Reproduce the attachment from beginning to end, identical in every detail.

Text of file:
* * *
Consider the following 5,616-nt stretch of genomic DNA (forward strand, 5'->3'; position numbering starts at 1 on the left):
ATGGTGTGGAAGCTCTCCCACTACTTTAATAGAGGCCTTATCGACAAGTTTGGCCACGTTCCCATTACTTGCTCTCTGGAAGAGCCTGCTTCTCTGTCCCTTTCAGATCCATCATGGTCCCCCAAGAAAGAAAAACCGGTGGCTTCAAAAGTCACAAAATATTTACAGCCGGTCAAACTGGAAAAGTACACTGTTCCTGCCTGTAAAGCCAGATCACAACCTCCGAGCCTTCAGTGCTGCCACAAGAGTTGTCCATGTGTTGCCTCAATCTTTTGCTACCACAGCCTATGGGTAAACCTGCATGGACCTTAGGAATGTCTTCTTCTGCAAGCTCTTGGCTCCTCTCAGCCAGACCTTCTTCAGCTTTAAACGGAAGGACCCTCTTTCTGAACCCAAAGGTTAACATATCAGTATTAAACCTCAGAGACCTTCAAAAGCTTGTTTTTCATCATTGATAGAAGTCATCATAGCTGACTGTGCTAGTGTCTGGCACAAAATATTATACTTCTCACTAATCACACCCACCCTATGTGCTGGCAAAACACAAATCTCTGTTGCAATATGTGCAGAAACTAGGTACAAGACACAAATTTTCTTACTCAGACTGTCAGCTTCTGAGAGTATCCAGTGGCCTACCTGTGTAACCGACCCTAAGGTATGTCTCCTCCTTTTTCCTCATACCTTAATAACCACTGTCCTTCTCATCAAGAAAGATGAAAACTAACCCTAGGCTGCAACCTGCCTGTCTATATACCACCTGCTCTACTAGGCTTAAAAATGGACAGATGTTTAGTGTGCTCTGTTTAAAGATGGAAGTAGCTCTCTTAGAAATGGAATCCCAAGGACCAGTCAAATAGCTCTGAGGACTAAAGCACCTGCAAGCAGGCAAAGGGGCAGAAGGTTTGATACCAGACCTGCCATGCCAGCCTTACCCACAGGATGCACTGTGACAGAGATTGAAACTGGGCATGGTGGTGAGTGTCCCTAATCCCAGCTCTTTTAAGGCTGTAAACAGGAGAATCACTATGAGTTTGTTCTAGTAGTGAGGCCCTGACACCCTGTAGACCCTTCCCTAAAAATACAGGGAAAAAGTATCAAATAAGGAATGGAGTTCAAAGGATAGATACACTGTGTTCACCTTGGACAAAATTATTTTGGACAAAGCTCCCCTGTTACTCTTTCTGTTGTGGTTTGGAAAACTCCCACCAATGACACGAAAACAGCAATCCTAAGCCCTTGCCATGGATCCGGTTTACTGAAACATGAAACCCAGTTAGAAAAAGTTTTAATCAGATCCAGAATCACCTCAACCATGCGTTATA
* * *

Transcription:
Consider the following 5,616-nt stretch of genomic DNA (forward strand, 5'->3'; position numbering starts at 1 on the left):
ATGGTGTGGAAGCTCTCCCACTACTTTAATAGAGGCCTTATCGACAAGTTTGGCCACGTTCCCATTACTTGCTCTCTGGAAGAGCCTGCTTCTCTGTCCCTTTCAGATCCATCATGGTCCCCCAAGAAAGAAAAACCGGTGGCTTCAAAAGTCACAAAATATTTACAGCCGGTCAAACTGGAAAAGTACACTGTTCCTGCCTGTAAAGCCAGATCACAACCTCCGAGCCTTCAGTGCTGCCACAAGAGTTGTCCATGTGTTGCCTCAATCTTTTGCTACCACAGCCTATGGGTAAACCTGCATGGACCTTAGGAATGTCTTCTTCTGCAAGCTCTTGGCTCCTCTCAGCCAGACCTTCTTCAGCTTTAAACGGAAGGACCCTCTTTCTGAACCCAAAGGTTAACATATCAGTATTAAACCTCAGAGACCTTCAAAAGCTTGTTTTTCATCATTGATAGAAGTCATCATAGCTGACTGTGCTAGTGTCTGGCACAAAATATTATACTTCTCACTAATCACACCCACCCTATGTGCTGGCAAAACACAAATCTCTGTTGCAATATGTGCAGAAACTAGGTACAAGACACAAATTTTCTTACTCAGACTGTCAGCTTCTGAGAGTATCCAGTGGCCTACCTGTGTAACCGACCCTAAGGTATGTCTCCTCCTTTTTCCTCATACCTTAATAACCACTGTCCTTCTCATCAAGAAAGATGAAAACTAACCCTAGGCTGCAACCTGCCTGTCTATATACCACCTGCTCTACTAGGCTTAAAAATGGACAGATGTTTAGTGTGCTCTGTTTAAAGATGGAAGTAGCTCTCTTAGAAATGGAATCCCAAGGACCAGTCAAATAGCTCTGAGGACTAAAGCACCTGCAAGCAGGCAAAGGGGCAGAAGGTTTGATACCAGACCTGCCATGCCAGCCTTACCCACAGGATGCACTGTGACAGAGATTGAAACTGGGCATGGTGGTGAGTGTCCCTAATCCCAGCTCTTTTAAGGCTGTAAACAGGAGAATCACTATGAGTTTGTTCTAGTAGTGAGGCCCTGACACCCTGTAGACCCTTCCCTAAAAATACAGGGAAAAAGTATCAAATAAGGAATGGAGTTCAAAGGATAGATACACTGTGTTCACCTTGGACAAAATTATTTTGGACAAAGCTCCCCTGTTACTCTTTCTGTTGTGGTTTGGAAAACTCCCACCAATGACACGAAAACAGCAATCCTAAGCCCTTGCCATGGATCCGGTTTACTGAAACATGAAACCCAGTTAGAAAAAGTTTTAATCAGATCCAGAATCACCTCAACCATGCGTTATA